July 2020 | harmon.ie Team
The Governance Beginner’s Guide for Microsoft Teams
If you are like most organizations, you have already started rolling out Microsoft Teams, at least for meetings and chat. And if you are like most organizations, you were quickly overwhelmed by too many channels and a loss of data control.  Teams is a great platform, but when used ‘as is’ out of the box, it can become an IT headache. And from a worker’s perspective, when anyone can create their own channels and share information, it is almost impossible to find where the conversation is taking place. The result is a drop in productivity instead of an increase. That is why it is so important to focus on governance right out of the gate. For example, templates offer a way to streamline team creation and user permission setup. But how do you do this effectively and efficiently, without hampering your employee’s ability to focus on work? To learn how to get started with Teams governance, attend this week’s webinar, entitled The Governance Beginner’s Guide for Microsoft Teams. During the webinar, Christian Gross, CEO of Solutions2Share, a harmon.ie partner, will explore: If it makes sense to allow everyone in the company to create new Teams How many governance policies you need in your company Which governance policies Microsoft recommends
June 2020 | harmon.ie Team
Should you Implement Capstone or Topical-based Email Retention?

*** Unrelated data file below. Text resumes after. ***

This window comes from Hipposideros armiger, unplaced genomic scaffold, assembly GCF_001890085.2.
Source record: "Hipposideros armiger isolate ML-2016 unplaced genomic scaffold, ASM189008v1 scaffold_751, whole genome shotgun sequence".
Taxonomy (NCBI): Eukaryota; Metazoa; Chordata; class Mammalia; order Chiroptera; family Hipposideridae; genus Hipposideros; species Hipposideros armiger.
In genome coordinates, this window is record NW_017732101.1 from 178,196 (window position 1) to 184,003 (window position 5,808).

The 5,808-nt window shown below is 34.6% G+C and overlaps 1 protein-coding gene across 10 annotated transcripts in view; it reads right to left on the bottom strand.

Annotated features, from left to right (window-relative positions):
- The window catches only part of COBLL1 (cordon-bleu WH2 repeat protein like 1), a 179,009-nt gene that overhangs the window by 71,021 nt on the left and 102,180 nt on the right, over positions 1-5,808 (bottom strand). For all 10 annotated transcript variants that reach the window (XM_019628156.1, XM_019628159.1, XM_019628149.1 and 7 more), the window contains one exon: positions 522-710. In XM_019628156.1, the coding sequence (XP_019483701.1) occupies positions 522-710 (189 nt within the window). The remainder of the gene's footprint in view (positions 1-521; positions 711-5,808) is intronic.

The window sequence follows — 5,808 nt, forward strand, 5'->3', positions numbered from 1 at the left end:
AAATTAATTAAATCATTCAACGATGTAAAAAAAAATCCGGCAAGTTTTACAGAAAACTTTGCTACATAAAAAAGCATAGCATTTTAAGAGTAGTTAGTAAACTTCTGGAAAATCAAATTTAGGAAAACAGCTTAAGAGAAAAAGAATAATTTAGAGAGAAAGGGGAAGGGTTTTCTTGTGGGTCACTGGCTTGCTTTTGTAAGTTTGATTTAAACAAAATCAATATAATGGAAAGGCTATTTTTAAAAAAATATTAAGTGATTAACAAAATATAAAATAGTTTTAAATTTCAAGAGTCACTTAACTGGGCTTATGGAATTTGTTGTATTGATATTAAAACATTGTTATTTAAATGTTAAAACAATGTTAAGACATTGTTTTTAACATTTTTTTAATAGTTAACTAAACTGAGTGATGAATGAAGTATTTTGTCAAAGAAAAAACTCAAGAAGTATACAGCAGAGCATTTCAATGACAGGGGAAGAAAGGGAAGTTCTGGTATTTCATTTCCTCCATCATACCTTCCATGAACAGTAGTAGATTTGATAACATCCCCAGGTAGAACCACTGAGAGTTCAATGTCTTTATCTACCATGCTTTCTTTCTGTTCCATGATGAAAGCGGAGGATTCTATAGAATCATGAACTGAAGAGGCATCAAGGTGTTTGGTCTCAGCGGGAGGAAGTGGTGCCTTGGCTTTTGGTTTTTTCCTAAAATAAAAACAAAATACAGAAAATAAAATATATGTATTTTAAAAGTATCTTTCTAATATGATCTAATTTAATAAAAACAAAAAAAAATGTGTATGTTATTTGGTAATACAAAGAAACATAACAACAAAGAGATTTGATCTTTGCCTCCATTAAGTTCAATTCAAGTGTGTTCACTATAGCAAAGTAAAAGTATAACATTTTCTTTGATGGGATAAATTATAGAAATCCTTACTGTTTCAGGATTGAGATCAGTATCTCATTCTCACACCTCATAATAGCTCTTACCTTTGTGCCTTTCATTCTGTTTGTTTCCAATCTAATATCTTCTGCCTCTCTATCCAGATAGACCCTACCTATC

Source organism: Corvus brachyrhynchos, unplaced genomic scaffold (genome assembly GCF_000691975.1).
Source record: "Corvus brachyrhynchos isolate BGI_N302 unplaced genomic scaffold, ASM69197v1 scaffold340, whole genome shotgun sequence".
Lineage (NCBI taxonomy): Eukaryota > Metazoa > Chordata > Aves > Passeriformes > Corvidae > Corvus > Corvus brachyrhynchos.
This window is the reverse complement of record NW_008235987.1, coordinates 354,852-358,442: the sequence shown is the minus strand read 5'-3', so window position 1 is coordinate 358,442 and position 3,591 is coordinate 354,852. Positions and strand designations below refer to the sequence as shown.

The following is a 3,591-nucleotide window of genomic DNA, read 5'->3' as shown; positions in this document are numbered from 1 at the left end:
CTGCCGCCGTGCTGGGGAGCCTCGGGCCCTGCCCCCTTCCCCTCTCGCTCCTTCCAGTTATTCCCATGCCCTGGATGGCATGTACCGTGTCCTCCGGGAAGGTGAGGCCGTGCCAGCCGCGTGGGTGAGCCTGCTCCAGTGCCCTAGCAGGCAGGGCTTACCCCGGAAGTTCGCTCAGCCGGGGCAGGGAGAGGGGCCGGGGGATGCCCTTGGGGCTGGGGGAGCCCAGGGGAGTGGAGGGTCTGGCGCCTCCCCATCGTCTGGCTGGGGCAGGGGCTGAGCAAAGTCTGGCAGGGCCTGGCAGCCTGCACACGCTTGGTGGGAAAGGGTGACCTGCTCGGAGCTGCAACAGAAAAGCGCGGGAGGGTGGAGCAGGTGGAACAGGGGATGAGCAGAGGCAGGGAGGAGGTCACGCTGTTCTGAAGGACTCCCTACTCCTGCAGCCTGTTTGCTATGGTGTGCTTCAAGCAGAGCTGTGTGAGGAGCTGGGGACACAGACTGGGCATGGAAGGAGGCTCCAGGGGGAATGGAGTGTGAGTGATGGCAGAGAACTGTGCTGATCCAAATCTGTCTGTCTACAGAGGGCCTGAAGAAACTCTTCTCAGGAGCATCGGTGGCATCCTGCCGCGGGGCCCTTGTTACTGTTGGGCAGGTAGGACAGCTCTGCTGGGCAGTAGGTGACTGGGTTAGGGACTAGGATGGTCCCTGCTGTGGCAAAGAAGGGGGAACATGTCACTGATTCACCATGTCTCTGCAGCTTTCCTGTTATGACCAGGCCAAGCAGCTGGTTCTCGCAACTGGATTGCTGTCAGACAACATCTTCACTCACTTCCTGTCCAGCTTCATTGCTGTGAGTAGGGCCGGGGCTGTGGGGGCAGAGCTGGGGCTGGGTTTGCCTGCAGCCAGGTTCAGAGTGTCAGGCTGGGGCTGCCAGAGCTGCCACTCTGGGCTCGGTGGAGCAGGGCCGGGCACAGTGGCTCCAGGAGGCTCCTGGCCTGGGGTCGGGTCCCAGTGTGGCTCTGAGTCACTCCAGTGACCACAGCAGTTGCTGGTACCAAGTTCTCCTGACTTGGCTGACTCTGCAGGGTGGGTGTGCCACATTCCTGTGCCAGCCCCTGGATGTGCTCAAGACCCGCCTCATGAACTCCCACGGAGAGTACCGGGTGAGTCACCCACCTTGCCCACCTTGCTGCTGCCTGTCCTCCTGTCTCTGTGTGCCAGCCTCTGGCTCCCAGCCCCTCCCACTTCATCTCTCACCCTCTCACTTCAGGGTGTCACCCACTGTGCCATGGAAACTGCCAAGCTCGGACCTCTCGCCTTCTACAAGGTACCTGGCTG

Attend This Week’s Webinar to Get the Answer  With more people than ever working remotely and Microsoft Teams usage on the rise, managing records embedded in email and Teams is now a priority.  But how can you do it without overwhelming your workers? One approach to managing email is a method called Capstone, which was created by the US National Archives and Records Administration (NARA). The Capstone approach advocates applying retention policies to messages based on the class/role of the mailbox owner. A major failing of this approach is that it does not consider the content of an email message. A more fine-grained approach is clearly desirable, but designing a practical solution is not simple. The easiest way to implement effective records management for email and Teams’ content is to provide this capability directly in Microsoft Outlook, where users are already working. This approach enables email owners to help determine the record-worthiness of their own email efficiently, and in a familiar application. Join harmon.ie and partner ShareSquared on Wednesday, June 17, 2020 at 1PM EDT to learn more about email management using Microsoft Teams. During the webinar, Microsoft Certified Master, Jim Duncan, will discuss how to use taxonomy for functional and topic-based email retention, as well as how to implement Capstone using Microsoft Exchange policies. The webinar will also feature harmon.ie VP of Customer Success, Ron Johnsen, who will demonstrate how to manage email and attachments, documents, and Teams content using Microsoft Teams and Outlook. 
June 2020 | harmon.ie Team